“Not exactly a stonewalled mandate, is it? It’s an English vote, an English prime minister,” said Kelly, who predicted that a Johnson government would be a boost for Scottish independence, which he supports. “Boris is a racist, a homophobe. He’s a bigot. He’s not the kind of person Scotland wants representing them.”
A poll last month found that 49 percent of Scots favored independence but that the number would rise to 53 percent in the event Johnson became prime minister.
It’s far from clear whether a Johnson administration could continue to tip the scales in favor of independence, or whether the new prime minister may yet win over Scots with his shiny optimism and numerous public-spending pledges. But a chaotic no-deal Brexit could help the Scottish National Party (SNP) to make its case.
John Curtice, a politics professor at the University of Strathclyde, said that if a Johnson government leaves the bloc without a deal, “and if it’s as bad as some claim it will be, then obviously it’s easier for the SNP to pursue the independence argument.”
Since the independence referendum five years ago, support for independence has generally hovered around the mid-40 percent range.
He also added that Johnson — who was the leader of Brexit campaign in 2016 — is deeply unpopular across the United Kingdom with people who voted against Brexit. Of the four nations, Scotland and Northern Ireland voted against Brexit; England and Wales voted for it.
Johnson has dismissed accusations that he is unpopular in Scotland. When asked about it in Parliament last week, he responded by explaining “why I seem to get a good reception in Scotland.”
“It may be because the people of Scotland recognize that they have a common-sensical Conservative approach, which would not hand back control of their fisheries to Brussels just as Scotland has regained control of its fantastic fish,” he said.
A YouGov survey last week showed that 65 percent of Scots thought that Johnson would be a “poor” or “terrible” prime minister.
Leafing through different regional editions of the same newspaper does seem to suggest that there are varying views on Johnson across the British Isles.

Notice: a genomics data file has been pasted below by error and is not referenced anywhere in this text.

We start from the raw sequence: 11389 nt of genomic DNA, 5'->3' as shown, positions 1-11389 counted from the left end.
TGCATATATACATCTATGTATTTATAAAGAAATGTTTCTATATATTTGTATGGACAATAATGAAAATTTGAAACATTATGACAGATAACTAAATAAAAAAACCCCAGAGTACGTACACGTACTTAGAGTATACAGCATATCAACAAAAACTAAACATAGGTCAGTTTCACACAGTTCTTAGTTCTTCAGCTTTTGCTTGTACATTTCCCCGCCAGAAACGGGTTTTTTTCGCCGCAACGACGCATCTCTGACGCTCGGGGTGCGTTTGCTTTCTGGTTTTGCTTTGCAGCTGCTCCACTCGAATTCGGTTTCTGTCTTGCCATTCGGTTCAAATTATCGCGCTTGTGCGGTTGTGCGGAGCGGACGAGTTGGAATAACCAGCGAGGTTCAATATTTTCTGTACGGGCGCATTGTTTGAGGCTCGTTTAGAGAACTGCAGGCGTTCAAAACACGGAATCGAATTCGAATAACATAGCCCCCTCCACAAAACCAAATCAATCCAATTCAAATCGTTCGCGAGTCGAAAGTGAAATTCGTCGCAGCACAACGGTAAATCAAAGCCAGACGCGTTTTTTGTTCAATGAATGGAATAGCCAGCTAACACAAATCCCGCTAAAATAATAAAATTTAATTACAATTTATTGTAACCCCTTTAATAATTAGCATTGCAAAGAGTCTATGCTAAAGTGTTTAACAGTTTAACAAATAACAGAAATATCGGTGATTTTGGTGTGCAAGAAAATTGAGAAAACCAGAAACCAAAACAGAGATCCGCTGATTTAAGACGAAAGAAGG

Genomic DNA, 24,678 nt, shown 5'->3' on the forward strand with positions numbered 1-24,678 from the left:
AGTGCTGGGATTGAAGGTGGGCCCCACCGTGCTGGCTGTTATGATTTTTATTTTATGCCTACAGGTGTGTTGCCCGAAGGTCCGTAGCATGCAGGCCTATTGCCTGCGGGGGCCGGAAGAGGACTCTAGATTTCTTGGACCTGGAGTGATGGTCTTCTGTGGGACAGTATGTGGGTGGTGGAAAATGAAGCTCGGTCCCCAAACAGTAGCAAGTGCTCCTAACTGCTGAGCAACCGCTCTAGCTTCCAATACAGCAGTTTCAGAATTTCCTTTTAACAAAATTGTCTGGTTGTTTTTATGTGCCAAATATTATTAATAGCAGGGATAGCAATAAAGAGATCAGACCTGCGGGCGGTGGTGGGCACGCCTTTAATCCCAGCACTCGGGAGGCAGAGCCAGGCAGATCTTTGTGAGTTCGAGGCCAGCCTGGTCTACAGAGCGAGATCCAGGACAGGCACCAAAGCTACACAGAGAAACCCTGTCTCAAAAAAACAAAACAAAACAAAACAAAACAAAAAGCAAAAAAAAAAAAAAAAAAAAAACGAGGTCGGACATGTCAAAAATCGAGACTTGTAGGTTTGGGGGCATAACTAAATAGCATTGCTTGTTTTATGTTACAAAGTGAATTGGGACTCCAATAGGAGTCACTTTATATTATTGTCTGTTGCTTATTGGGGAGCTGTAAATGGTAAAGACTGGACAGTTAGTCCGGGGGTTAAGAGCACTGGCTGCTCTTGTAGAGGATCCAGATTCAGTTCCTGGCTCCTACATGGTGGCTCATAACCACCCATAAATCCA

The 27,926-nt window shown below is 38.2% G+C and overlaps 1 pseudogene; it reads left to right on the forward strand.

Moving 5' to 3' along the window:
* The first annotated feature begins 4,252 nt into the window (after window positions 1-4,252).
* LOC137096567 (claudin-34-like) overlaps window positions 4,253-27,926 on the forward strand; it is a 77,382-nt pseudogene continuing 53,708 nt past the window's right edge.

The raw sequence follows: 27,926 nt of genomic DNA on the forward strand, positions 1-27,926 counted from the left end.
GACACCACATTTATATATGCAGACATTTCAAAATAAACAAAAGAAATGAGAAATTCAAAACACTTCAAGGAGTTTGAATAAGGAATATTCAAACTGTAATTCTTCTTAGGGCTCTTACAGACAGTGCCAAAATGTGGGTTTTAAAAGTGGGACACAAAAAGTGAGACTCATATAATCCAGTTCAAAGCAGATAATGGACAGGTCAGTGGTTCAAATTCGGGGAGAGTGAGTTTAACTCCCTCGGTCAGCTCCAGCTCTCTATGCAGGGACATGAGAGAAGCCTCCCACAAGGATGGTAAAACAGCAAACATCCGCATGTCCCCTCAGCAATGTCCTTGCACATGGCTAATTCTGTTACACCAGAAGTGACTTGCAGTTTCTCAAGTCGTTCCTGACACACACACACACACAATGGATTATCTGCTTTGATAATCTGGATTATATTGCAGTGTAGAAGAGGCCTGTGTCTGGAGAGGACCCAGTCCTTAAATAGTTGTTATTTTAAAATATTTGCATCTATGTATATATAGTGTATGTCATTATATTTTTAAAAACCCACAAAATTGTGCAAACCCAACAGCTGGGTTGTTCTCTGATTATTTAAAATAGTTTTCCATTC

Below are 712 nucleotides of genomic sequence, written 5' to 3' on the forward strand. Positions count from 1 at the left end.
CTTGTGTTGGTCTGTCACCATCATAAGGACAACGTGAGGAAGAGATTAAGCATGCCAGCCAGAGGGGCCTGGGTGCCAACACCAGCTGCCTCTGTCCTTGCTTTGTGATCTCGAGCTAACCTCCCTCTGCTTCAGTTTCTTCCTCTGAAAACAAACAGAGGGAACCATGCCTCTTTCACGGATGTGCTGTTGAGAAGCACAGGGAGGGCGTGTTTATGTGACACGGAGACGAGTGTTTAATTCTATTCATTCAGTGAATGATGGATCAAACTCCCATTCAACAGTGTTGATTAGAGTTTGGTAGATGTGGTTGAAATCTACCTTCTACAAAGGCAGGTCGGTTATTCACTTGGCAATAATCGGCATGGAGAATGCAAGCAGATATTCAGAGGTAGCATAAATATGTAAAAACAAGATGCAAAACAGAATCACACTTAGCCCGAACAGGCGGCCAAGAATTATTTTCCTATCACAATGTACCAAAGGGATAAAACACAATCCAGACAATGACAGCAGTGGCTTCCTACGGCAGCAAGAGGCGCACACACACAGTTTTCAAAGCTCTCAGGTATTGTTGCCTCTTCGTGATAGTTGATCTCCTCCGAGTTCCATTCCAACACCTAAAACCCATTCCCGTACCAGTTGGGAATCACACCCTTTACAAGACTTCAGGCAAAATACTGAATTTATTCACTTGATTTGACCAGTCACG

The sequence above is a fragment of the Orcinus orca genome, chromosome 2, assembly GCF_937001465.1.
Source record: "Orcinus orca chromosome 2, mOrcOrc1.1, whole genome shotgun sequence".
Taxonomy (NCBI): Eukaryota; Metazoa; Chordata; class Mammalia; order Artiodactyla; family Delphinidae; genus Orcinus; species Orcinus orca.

Roy Greenslade, a media commentator, said in an interview with The Washington Post that the news coverage of Johnson has been negative in Scotland, where Johnson’s background — he studied at the elite Eton College before going on to Oxford — does him no favors.
“Boris embodies all that the average working-class Scots person finds disagreeable,” he said. “Eton, Oxford, being a Westminster person — it all conjures up for the Scots English privilege.”
And it’s not just Johnson. Scotland is largely an anti-Conservative part of the world. The Scottish National Party has dominated the landscape for about a decade. For half a century before that, Scotland was a Labour Party stronghold.
But Ruth Davidson, the charismatic leader of the Scottish Conservatives, has helped to transform her party’s fortunes north of the border, winning 13 seats in Parliament in the last election — not an insignificant number for the Tories, who have a paper-thin working majority of just two.
Davidson has been notably lukewarm on Johnson.
“He’s a disaster for her,” said Thomas Lundberg, a lecturer in politics at the University of Glasgow. Johnson, he told The Post, represents the “quintessentially English posh person who has made it through privilege and contacts, rather than merit.”
Davidson is not Johnson’s biggest fan. She reportedly banned him from attending the recent Scottish Tory conference. She backed his rivals in the leadership contest. During the 2016 E.U. referendum, she fired up the pro-E.U. side during a televised debate by saying that Johnson’s side had told a series of lies.
After Johnson became prime minister, Davidson told BBC Scotland, “I’ve been a critic of Boris Johnson when our ideas have differed and when I thought he merited it, and I will continue to be so.”
But now that he is leader, she said, she would judge him “by his actions in office.”